For marriages lasting 5 years or less, a spouse’s alimony obligation lasts 50% the number of months the parties were married. For marriages lasting more than 5 years, but less than 10 years, a spouse’s alimony obligation is 60% the number of months the parties were married. For marriages lasting more than 10 years, but less than 15 years, a spouse’s alimony obligation is 70% the number of months the … Read More »



Rehabilitative, Transitional, and Reimbursement  Alimony in Massachusetts

Q: What are Reimbursement Alimony, Rehabilitative Alimony, and Transitional Alimony?

A: There are 4 types of alimony under Massachusetts law. The four types are:

General Term Alimony Rehabilitative Alimony Reimbursement Alimony Transitional Alimony Rehabilitative Alimony Q: What is Rehabilitative Alimony?

A: By the statute’s definition, Rehabilitative Alimony for a recipient spouse who is expected to become economically self-sufficient by a predicted time, such as, without limitation, reemployment; completion of job training; or receipt of a sum due from the payor spouse under a judgment.

Q: When is a spouse eligible to receive Rehabilitative Alimony?

A: Rehabilitative Alimony is available to all spouses, regardless of how long they have been married.

Q: When Does Rehabilitative Alimony End?

A: Rehabilitative Alimony ends upon the first of the following to occur:

upon the remarriage of the recipient spouse, the occurrence of a specific event in the future that is outlined in the court order the death of either spouse; After 5 years. Q: Can Rehabilitative Alimony last longer than 5 years?

A: Yes, a spouse can file a complaint for modification upon a showing of compelling circumstances in the event that:

unforeseen events prevent the recipient spouse from being self-supporting at the end … Read More »



The Benefits of Mediating or Arbitrating Your Family Law Case

The Benefits of Mediating or Arbitrating Your Family Law CaseIn Massachusetts, divorce and Family Law cases are handled by the Probate and Family Court. Under Massachusetts, law, proceedings in the Probate and Family Court are public and can be observed by anyone. Additionally, almost all cases in the Probate and Family Court are scheduled to be heard at 8:30 a.m. (which can be as many as 75-100 cases scheduled to be heard that day), and then the judge calls all cases in whatever order he/she deems fit. This means, if your case is heard first, there can be over 100 people in the courtroom to listen to the issues pending in your case.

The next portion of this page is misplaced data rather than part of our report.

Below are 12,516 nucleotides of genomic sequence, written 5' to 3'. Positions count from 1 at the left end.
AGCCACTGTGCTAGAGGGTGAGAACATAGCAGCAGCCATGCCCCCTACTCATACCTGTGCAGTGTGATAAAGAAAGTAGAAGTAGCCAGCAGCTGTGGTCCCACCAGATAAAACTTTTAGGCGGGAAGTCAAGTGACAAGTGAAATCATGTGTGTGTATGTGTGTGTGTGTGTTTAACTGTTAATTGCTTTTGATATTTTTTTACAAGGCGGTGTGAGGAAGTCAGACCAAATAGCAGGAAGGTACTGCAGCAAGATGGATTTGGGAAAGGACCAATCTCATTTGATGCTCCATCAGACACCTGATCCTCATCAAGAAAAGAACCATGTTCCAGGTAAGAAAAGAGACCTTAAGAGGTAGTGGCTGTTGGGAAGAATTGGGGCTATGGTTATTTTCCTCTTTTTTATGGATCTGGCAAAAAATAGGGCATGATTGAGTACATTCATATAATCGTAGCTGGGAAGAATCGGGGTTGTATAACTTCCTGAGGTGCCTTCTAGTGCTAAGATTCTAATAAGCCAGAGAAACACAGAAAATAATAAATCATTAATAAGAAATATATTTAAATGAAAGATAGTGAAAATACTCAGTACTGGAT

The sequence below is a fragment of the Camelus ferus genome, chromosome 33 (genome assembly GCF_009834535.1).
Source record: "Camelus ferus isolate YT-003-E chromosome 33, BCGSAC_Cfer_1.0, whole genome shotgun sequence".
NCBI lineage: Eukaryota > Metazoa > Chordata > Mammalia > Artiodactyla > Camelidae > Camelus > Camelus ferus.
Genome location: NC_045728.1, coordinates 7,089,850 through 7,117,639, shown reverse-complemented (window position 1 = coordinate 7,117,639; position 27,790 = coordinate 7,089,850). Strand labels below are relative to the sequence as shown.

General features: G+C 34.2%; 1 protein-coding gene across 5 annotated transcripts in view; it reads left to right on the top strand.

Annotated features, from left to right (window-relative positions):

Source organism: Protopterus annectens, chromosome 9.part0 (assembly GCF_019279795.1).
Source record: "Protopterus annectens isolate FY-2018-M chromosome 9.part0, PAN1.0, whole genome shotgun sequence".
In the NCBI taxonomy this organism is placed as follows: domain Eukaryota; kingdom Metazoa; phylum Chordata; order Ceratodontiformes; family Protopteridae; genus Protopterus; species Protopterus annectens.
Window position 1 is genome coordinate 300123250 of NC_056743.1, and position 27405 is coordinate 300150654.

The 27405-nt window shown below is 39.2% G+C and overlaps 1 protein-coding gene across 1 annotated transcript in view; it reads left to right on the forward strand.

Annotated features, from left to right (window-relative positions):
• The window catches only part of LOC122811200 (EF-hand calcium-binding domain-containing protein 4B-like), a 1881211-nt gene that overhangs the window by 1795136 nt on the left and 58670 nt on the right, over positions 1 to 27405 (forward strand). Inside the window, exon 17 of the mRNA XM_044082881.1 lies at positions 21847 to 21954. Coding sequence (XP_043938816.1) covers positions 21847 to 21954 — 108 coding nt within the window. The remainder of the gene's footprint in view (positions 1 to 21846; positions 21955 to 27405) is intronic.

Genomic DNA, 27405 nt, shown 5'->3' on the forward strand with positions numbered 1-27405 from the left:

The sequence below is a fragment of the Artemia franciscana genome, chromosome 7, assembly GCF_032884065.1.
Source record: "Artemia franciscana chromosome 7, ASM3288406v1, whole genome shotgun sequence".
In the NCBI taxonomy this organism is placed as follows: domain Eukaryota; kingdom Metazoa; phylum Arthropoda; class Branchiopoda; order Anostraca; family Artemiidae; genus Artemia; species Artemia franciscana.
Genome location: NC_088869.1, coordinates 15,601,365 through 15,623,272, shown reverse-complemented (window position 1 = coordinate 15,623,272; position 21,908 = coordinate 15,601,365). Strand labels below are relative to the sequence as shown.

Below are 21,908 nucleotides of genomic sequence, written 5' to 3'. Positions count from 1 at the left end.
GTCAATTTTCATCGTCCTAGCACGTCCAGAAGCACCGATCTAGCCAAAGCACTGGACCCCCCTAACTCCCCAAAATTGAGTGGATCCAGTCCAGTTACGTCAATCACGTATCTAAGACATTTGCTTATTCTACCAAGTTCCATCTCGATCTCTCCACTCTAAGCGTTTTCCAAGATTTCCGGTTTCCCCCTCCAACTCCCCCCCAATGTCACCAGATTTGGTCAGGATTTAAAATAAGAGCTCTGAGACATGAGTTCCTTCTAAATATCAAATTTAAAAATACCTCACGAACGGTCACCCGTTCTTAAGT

Additionally, the Probate and Family Court is notoriously backlogged. Thus, it can take a few months before a motion on your case is heard, and a few … Read More »



Having Your Voice Heard in a Divorce

Having Your Voice Heard in a DivorceDivorces can be a lengthy, complicated and emotionally charged process. With all of the procedural nuances of a divorce proceeding and procedural rules of the court, even after several court appearances, it is entirely possible that a spouse will not have had the opportunity to testify and tell his or her side of the story. Oftentimes, the first few court appearances just involve the parties’ attorneys arguing on their respective behalves and a judge making a ruling. It is not until much further into the process that a spouse has an opportunity to speak on own their behalf and tell their side of the story.

Having your voice heard in a divorce can be very therapeutic and cathartic. But all too often that can get swallowed up in the legal technicalities of a divorce. There is, however, an alternative to a long drawn-out divorce, where spouses can tell their side … Read More »



Divorce Mediation & Negotiation Rule One: Be Cordial

Divorce Mediation & Negotiation Rule One: Be Cordial Rule One: Be Cordial

(Provided by © National Legal Research Group, Inc.)

There is an old saying that you catch more flies with honey than with vinegar. By the time the parties are divorcing, the parties are pretty much used to dealing with each other by yelling and screaming. The lawyer should not posture in front of the client and should tell the client that he/she will not posture. Clients watch TV and need to be told that effective advocacy does not mean putting on a show for the client’s benefit.

This is not as simple as it sounds. Unfortunately, television has conditioned many clients that cordial conduct is not what to expect from a lawyer. Rather, the TV lawyer postures, threatens, intimidates and is rude. Then comes the commercial while the other side backs down.

It would be nice, but naive, to suggest that … Read More »